Nearly 200 funds that carry the valuable Ucits tag reference the inter bank lending rate that Barclays bankers tarnished.
There are 309 mutual funds that are domiciled in Europe that use some form of Libor as their benchmark or part of their benchmark, according to Lipper. Of those, 198 are Ucits funds.
An undetermined number of bankers within Barclays tarnished the Libor benchmark by lying about the rates of interest that other banks were prepared to pay to borrow Barclays funds on the London inter bank lending market.
The scandal of Libor has plainly hit other banks too. But investors will also no doubt be asking themselves how it affects them.
As well as Libor’s use as an investment benchmark, it is also referenced when writing out certain swaps contracts, which pension schemes may use to control liabilities.
Libor can also be used as a ‘hurdle’ rate that a hedge fund will have to meet before performance-related fees kick in. If the Libor rate has been artificially lower after Barclays and, allegedly, certain other banks falsely reported lower lending rates, then investors may have started paying fees sooner than they should.
A key issue appears to be to what extent the false Libor rates were the same as those that were published and therefore referenced.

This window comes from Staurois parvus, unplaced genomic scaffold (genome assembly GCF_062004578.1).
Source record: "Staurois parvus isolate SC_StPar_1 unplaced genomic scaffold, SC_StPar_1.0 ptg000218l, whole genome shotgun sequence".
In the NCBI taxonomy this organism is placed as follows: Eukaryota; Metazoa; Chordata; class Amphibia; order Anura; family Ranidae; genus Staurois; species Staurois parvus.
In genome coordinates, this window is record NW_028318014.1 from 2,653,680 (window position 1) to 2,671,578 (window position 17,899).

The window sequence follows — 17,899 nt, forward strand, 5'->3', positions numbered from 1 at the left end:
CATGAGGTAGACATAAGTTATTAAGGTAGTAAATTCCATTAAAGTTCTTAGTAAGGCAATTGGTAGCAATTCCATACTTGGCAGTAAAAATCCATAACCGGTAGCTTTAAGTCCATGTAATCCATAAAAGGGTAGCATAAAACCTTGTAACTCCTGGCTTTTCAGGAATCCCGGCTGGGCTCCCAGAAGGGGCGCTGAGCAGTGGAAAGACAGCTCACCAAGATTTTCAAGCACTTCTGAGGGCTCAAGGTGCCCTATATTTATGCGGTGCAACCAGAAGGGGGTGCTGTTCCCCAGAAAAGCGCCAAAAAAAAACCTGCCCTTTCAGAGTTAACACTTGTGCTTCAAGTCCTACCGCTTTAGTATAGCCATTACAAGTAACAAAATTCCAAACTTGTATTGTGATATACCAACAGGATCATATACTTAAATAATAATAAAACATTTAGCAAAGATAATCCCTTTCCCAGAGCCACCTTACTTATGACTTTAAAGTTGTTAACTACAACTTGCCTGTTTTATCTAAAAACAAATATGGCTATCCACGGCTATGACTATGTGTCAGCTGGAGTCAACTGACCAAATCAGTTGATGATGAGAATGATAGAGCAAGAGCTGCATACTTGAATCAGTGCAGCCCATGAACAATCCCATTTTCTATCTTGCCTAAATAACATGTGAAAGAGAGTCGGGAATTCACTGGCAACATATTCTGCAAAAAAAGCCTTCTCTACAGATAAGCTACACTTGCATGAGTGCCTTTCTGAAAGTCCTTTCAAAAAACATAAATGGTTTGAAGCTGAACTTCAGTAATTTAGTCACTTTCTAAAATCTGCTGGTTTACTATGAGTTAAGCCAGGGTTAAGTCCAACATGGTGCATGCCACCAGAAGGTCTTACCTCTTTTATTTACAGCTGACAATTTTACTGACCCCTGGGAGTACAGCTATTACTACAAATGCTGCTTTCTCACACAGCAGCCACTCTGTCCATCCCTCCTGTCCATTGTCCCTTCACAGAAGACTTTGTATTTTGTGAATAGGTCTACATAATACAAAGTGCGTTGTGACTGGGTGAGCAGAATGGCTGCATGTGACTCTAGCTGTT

Investors are still grappling with the consequences.
David Paterson, head of corporate governance at the UK’s National Association of Pension Funds, said in a statement: “The impact of Libor manipulation on pension funds is hard to pin down, and could have happened through a range of financial instruments.”
When Funds Europe asked about the implication for investment funds, the Investment Management Association said it was too early to answer specifics. Last week it put out a statement, saying: “To the extent that any bank may have profited from manipulation it will by definition have been at the expense of other participants in the market. But identifying who, and by how much is at this stage extremely difficult.”
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